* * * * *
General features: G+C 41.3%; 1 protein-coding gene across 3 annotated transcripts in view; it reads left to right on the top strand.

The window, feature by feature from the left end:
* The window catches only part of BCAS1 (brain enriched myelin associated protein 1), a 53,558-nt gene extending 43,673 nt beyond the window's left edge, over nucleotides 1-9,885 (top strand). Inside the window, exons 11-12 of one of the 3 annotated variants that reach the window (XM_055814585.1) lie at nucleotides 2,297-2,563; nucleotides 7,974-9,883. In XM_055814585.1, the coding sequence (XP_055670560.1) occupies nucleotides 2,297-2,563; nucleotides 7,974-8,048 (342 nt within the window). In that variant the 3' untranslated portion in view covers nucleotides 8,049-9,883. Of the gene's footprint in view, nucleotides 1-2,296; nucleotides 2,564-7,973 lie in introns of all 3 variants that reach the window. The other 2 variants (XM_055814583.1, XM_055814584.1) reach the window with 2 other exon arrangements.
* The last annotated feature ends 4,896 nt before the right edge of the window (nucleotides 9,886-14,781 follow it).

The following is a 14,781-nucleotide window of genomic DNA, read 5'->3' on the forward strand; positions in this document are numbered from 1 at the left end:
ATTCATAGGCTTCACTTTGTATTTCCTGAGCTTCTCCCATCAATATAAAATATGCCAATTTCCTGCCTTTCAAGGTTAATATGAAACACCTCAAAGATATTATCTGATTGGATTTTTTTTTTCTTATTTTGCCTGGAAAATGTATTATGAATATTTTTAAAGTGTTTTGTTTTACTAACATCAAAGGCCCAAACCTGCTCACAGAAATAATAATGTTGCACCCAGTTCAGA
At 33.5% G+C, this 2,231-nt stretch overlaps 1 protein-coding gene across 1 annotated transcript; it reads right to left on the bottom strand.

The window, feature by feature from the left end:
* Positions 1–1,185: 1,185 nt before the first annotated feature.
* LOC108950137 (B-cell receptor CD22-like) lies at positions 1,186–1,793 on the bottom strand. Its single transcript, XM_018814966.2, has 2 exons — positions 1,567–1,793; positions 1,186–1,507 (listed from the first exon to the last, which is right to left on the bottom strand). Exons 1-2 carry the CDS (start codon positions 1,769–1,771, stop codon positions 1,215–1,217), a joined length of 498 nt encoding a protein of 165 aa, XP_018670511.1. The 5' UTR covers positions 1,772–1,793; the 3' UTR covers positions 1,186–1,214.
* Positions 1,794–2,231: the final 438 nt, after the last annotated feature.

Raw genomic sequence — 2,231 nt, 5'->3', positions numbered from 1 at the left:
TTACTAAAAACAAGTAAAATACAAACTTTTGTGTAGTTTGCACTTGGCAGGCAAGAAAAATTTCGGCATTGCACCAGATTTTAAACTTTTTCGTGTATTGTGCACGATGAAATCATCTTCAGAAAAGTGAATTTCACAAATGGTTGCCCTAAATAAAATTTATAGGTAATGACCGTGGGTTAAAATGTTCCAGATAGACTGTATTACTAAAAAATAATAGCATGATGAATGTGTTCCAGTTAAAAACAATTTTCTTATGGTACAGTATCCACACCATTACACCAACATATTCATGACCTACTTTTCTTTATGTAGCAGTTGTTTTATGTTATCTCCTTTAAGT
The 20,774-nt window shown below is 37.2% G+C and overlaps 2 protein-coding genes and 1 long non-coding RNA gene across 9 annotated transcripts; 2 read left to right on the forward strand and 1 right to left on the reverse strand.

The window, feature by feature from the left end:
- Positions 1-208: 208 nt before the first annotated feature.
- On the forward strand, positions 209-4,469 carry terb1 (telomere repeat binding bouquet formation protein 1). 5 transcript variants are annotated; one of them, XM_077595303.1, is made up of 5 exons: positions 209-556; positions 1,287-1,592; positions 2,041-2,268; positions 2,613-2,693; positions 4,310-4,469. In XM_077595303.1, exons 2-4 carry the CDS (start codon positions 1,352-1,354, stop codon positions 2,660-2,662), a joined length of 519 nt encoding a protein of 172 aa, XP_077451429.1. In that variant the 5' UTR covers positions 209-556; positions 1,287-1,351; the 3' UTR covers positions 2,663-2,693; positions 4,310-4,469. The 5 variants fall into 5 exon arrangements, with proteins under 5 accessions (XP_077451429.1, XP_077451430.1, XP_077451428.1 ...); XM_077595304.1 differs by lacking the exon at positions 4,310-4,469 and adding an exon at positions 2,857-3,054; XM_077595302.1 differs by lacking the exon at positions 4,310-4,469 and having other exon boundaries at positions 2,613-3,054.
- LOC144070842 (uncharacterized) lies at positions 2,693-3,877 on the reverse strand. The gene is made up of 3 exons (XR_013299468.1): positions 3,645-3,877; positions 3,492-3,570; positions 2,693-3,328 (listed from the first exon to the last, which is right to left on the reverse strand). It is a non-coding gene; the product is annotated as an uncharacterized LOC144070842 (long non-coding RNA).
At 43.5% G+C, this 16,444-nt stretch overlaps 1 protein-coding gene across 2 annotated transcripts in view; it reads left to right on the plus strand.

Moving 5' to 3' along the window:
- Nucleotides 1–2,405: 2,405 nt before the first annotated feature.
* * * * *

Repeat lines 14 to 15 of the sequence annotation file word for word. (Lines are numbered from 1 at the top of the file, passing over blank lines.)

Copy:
The 20,774-nt window shown below is 37.2% G+C and overlaps 2 protein-coding genes and 1 long non-coding RNA gene across 9 annotated transcripts; 2 read left to right on the forward strand and 1 right to left on the reverse strand.

The window, feature by feature from the left end: